‘I want to fight with Leon and Shakey ev­ery week’

He may only be 21 years old, but Jake Dixon came of age when he did the dou­ble at Knock­hill BSB and now he wants to push on

Motorcycle News (UK) - - Sport - OLI RUSHBY BSB RE­PORTER oli.rushby@mo­tor­cy­cle­news.com

“I don’t do things by halves, I go big or go home,” Jake Dixon laughs when asked where Sun­day’s dou­ble vic­tory at Knock­hill came from. His in­cred­i­ble achieve­ment took the rac­ing world by storm, es­pe­cially given that prior to last week’s wins Dixon’s best re­sult in BSB had been a sixth place at Snet­ter­ton last year.

Since start­ing rac­ing at the rel­a­tively late age of 14 in 2010, Dixon, son of for­mer side­car World Cham­pion Dar­ren Dixon, has been quick wher­ever he’s rid­den, from the Aprilia Su­per­teens class to Na­tional Su­per­stock, Bri­tish Su­pers­port and he even showed pace as he made his de­but in the MCE Bri­tish Su­per­bike class half­way through last sea­son, but a lack of con­sis­tency al­ways held him back from the big time.

‘Crash­ing is the story of my ca­reer’

“I started rac­ing in 2010 in the Aprilia Su­per­teens,” Dixon ex­plains. “I fin­ished third in the cham­pi­onship after win­ning a lot of races but also crashed a lot. That sort of be­came the story of my ca­reer, quick but crash­ing! It was al­ways a prob­lem for me, I sort of had to go away and think about it and I came back in 2015 with Smiths Triumph and started to dial it out. I still had too many crashes, but I was more con­sis­tent than I’d ever been.”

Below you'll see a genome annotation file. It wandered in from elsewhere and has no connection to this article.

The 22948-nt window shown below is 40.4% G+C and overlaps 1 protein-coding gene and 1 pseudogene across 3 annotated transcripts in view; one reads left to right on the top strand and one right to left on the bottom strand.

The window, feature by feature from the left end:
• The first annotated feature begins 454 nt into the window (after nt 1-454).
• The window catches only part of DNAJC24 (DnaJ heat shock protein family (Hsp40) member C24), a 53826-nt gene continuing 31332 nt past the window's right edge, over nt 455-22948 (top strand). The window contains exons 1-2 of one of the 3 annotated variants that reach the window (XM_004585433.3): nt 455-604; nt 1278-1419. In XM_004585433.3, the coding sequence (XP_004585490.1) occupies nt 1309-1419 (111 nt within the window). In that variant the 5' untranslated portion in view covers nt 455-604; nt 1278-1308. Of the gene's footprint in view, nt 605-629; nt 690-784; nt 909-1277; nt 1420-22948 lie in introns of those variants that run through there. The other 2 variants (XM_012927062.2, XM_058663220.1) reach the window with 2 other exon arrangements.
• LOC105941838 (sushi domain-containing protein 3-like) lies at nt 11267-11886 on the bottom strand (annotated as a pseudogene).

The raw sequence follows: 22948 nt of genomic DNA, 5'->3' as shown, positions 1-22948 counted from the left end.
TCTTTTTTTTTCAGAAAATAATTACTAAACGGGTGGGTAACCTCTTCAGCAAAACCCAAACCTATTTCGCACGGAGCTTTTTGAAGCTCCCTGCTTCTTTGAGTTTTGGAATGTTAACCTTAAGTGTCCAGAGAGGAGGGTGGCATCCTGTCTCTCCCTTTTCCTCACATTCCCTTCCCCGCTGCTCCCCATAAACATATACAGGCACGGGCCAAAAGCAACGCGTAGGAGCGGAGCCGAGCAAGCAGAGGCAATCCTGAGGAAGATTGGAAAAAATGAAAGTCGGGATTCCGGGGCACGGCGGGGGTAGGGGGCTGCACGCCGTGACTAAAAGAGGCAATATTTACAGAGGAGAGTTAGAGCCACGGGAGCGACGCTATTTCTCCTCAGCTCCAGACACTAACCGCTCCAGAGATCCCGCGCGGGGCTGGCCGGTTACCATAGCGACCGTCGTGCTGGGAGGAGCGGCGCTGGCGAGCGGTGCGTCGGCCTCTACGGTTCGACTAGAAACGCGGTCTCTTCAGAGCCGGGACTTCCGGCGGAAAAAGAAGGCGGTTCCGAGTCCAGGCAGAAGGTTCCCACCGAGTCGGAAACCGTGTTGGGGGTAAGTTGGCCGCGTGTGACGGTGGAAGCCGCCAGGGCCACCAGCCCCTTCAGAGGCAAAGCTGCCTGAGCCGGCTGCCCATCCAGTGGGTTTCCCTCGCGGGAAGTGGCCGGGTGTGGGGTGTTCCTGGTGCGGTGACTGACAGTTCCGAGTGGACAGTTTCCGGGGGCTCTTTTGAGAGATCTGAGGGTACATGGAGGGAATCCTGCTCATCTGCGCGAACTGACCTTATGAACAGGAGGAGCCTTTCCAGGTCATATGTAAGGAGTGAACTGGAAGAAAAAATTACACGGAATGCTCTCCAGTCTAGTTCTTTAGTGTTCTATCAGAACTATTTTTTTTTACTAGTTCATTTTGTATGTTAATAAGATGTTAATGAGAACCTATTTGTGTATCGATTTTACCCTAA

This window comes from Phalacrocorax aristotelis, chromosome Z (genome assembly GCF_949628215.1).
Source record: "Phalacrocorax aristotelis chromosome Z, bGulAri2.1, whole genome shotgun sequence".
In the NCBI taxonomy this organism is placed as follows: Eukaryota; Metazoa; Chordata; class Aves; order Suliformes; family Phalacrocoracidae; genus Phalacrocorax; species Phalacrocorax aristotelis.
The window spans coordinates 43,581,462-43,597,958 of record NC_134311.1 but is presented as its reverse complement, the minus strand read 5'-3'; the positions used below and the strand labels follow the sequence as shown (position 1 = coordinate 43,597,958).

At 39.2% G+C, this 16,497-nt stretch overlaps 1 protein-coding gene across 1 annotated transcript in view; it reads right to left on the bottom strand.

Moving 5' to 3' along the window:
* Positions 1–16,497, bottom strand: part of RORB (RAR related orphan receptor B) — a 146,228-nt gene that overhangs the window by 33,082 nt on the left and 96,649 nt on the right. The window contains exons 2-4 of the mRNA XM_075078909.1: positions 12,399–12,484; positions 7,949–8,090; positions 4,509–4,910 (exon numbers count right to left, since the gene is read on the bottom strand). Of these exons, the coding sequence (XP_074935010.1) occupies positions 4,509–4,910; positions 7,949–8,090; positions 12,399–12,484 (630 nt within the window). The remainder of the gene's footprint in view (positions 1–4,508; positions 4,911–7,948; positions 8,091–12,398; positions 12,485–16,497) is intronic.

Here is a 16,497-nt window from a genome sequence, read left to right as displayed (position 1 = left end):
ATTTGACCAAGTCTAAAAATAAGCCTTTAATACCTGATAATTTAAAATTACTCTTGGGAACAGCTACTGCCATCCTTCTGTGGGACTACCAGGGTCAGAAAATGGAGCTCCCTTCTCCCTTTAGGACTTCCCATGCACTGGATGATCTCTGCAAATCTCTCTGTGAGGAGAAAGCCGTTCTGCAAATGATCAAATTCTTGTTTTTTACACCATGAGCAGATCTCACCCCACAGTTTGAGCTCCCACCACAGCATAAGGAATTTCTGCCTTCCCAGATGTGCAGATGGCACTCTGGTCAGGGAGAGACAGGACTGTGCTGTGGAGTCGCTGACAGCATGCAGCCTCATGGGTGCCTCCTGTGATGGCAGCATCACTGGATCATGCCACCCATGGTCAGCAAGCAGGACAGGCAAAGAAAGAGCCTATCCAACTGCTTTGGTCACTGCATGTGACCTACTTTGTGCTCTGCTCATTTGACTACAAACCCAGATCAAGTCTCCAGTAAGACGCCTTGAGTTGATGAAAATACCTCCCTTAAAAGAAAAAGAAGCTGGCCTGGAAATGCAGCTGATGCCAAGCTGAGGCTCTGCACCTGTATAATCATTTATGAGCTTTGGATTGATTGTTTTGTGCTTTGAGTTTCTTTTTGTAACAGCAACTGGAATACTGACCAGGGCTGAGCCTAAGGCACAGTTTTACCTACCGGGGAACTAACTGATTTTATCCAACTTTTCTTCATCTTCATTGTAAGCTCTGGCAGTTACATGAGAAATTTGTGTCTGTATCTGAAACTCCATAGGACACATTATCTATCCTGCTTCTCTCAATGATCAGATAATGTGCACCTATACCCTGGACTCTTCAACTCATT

How­ever, the real change came when he stepped up to the Su­per­bike class mid-way through the 2016 sea­son with Lee Hardy’s Briggs Equip­ment/ RAF Re­serves BMW team. Out of the 13 races he started he only failed to fin­ish twice, and one of those DNFS was the non-fault crash that ruled him out of the re­main­der of the sea­son with a badly bro­ken hip.

“Since mov­ing up to su­per­bikes I’ve re­ally taken a dif­fer­ent ap­proach. I’ve had to treat the bike with so much more re­spect than I have any other bike and it’s re­ally pay­ing off. It’s just about hav­ing to grow up, that’s a big part of how you achieve re­sults in rac­ing. The sooner you can grow up the bet­ter the re­sults be­come.

“I’m not say­ing we don’t have a laugh, you know me! You’ve got to have char­ac­ter. There’s no point in be­ing some­body that’s bor­ing, plain and has noth­ing about them. I have a laugh with the boys when we’re at the track but when it’s time for the ses­sion to start we get our heads down and think about the job in hand.”

‘Cry­ing my eyes out’

Dixon’s de­but vic­to­ries are all the more re­mark­able when you re­alise the ex­tent of the injuries he sus­tained in a nasty crash at Oul­ton Park just last Septem­ber.

“I don’t think peo­ple re­alise how big my in­jury was,” Dixon says. “They told me there was a 50/50 chance of the ball in my hip dy­ing and if that hap­pened I’d have to have a hip re­place­ment. That would have ruled me out for the rest of this year and maybe be­yond. That hit me hard, I can’t tell you how much of a tough time it was.